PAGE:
Home Travel News What do you know about saffron?

What do you know about saffron?

by Paola Fiocchi Van den Brande

The city of San Gimignano owes its fame to the beautiful towers that we can still admire today: they were erected thanks to the economic development the town had in the past, due to its strategic location along the trail followed by pilgrims on the way to Rome.

Many historical documents from the 13th century reference local saffron trading in San Gimignano, thanks to its excellent quality. The product became so expensive that it was used as a real money substitute.

In the Middle Ages it was one of the few materials suitable to dye fabrics with but it was used in medicine too. Unfortunately in San Gimignano the cultivation declined in the 17th century but the crop was reintroduced in 1991 thanks to the interest of a local group of farmers, under supervision of the Agriculture Department of the University of Florence. A in-depth analysis of the soil and the microclimate proved that the more suitable crocus cultivar for this area was the same one used in Abruzzi, which was selected for the purpose. Today the saffron of San Gimignano is a PDO certified product, a category that stands for protected designation of origin. It is extracted from the plant from the crocus sativus, grown around this area: in the shops or at local farms it is not sold as powder, which could easily be altered, but instead is sold in small packages containing the pure stems.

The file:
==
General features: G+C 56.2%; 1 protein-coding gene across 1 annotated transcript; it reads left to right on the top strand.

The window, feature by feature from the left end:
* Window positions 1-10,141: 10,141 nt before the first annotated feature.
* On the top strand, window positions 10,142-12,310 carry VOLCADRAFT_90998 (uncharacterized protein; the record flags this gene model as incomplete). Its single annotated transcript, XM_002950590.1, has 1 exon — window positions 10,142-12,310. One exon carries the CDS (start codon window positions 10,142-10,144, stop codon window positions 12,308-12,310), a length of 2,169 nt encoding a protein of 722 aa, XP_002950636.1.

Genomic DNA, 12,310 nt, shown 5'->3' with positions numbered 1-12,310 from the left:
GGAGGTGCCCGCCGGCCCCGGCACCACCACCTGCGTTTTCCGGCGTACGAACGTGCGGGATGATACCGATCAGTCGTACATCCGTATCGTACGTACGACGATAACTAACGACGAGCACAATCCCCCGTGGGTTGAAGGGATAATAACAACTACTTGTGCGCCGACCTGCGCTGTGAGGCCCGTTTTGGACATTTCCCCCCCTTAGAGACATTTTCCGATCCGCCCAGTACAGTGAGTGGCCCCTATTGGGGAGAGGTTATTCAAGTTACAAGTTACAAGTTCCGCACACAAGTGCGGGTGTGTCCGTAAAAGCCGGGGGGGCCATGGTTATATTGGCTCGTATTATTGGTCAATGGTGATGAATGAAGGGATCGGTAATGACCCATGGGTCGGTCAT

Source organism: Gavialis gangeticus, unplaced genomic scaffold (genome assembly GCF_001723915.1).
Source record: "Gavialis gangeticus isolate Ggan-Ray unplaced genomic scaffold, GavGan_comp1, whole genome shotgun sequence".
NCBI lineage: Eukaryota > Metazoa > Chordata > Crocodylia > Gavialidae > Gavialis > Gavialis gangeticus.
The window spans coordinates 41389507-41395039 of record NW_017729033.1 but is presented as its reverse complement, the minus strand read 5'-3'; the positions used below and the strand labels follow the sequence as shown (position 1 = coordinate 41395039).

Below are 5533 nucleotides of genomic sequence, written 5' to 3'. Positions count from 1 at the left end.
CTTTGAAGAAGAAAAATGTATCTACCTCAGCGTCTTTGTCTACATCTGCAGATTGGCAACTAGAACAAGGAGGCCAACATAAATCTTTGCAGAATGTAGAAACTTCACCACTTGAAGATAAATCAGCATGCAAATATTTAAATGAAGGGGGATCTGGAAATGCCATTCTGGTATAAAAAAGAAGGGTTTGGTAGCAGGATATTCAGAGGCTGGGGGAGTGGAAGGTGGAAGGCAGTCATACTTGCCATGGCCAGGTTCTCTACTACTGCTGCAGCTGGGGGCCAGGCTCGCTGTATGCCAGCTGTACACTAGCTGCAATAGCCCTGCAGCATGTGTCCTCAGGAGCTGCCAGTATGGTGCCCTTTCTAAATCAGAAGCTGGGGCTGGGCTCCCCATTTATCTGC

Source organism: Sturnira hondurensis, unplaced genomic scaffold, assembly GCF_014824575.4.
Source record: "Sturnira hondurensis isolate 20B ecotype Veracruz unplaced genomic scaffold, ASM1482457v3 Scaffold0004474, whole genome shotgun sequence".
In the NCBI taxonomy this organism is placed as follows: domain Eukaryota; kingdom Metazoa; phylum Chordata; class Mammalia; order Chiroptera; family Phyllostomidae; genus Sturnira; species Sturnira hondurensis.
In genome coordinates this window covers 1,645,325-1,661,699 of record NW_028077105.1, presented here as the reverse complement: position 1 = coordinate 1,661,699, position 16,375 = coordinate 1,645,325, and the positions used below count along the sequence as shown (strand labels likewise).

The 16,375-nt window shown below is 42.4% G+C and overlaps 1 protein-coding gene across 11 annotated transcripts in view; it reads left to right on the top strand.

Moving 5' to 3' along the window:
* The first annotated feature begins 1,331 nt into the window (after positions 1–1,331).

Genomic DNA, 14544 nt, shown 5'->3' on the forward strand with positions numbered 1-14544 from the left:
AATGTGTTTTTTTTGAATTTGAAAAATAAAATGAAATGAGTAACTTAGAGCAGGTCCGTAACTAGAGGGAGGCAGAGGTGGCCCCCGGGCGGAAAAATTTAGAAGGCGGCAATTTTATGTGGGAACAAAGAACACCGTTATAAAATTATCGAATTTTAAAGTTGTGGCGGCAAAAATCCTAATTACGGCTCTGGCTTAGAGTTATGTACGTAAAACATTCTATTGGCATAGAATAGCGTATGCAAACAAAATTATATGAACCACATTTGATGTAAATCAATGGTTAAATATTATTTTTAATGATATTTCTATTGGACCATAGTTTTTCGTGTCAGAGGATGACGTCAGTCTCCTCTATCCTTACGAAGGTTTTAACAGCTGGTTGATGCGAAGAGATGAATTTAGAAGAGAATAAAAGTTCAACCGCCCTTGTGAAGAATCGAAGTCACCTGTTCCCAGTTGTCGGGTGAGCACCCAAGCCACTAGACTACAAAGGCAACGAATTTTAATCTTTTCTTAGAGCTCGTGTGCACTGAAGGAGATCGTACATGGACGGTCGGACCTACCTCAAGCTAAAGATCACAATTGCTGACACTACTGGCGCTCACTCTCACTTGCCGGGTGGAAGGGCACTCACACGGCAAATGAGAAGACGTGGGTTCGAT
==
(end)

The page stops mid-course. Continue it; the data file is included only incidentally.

Producing 1 kilo of saffron involves processing 150,000 flowers but it is also true that 0.1 grs is enough for a four serving risotto!

Being sterile, the purple flowers Crocus Sativus don’t produce viable seeds; reproduction hinges on human assistance: corms must be dug up, broken apart, and replanted. A corm survives for one season, producing via this division up to ten “cormlets” that can grow into new plants in the next season. In July the bulbs are selected and planted in the fields.  Flowers bloom between October and November and need to be harvested in the early morning, when they are not open yet. The crocuses need to be processed the same day, the operation consists of extracting the vivid crimson part of the stems from around the yellow stamen of the flower.

They will be then dried at a temperature not above 50°C in order to preserve their organoleptic properties.



By Elisabetta Marchi – Your personal Tourist Guide in Florence, Siena and surroundings
(Italian, English, German, French spoken). http://www.tuscanytrotter.com/en